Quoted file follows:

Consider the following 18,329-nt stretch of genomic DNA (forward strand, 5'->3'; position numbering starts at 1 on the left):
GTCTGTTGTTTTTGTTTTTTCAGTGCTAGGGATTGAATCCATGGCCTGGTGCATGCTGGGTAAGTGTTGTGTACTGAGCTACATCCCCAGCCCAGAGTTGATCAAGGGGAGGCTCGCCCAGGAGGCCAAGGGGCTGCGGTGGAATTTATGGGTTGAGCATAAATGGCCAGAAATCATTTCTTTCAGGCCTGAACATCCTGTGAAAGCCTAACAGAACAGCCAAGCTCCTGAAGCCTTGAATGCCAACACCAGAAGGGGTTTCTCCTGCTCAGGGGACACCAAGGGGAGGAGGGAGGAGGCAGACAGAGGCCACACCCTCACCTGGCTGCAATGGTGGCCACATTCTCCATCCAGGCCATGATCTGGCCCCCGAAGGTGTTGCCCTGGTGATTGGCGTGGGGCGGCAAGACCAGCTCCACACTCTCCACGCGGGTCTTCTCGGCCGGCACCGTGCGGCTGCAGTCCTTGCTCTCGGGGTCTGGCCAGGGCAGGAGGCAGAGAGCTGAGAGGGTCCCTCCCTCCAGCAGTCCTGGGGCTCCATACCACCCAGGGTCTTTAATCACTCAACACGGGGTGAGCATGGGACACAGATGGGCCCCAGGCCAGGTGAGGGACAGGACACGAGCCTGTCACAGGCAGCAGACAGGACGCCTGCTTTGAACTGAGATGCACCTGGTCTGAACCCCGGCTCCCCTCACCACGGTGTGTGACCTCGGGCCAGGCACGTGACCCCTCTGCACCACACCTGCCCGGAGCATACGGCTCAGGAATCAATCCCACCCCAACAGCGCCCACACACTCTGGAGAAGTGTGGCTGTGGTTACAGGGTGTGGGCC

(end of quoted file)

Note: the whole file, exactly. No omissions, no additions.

Consider the following 18,329-nt stretch of genomic DNA (forward strand, 5'->3'; position numbering starts at 1 on the left):
GTCTGTTGTTTTTGTTTTTTCAGTGCTAGGGATTGAATCCATGGCCTGGTGCATGCTGGGTAAGTGTTGTGTACTGAGCTACATCCCCAGCCCAGAGTTGATCAAGGGGAGGCTCGCCCAGGAGGCCAAGGGGCTGCGGTGGAATTTATGGGTTGAGCATAAATGGCCAGAAATCATTTCTTTCAGGCCTGAACATCCTGTGAAAGCCTAACAGAACAGCCAAGCTCCTGAAGCCTTGAATGCCAACACCAGAAGGGGTTTCTCCTGCTCAGGGGACACCAAGGGGAGGAGGGAGGAGGCAGACAGAGGCCACACCCTCACCTGGCTGCAATGGTGGCCACATTCTCCATCCAGGCCATGATCTGGCCCCCGAAGGTGTTGCCCTGGTGATTGGCGTGGGGCGGCAAGACCAGCTCCACACTCTCCACGCGGGTCTTCTCGGCCGGCACCGTGCGGCTGCAGTCCTTGCTCTCGGGGTCTGGCCAGGGCAGGAGGCAGAGAGCTGAGAGGGTCCCTCCCTCCAGCAGTCCTGGGGCTCCATACCACCCAGGGTCTTTAATCACTCAACACGGGGTGAGCATGGGACACAGATGGGCCCCAGGCCAGGTGAGGGACAGGACACGAGCCTGTCACAGGCAGCAGACAGGACGCCTGCTTTGAACTGAGATGCACCTGGTCTGAACCCCGGCTCCCCTCACCACGGTGTGTGACCTCGGGCCAGGCACGTGACCCCTCTGCACCACACCTGCCCGGAGCATACGGCTCAGGAATCAATCCCACCCCAACAGCGCCCACACACTCTGGAGAAGTGTGGCTGTGGTTACAGGGTGTGGGCC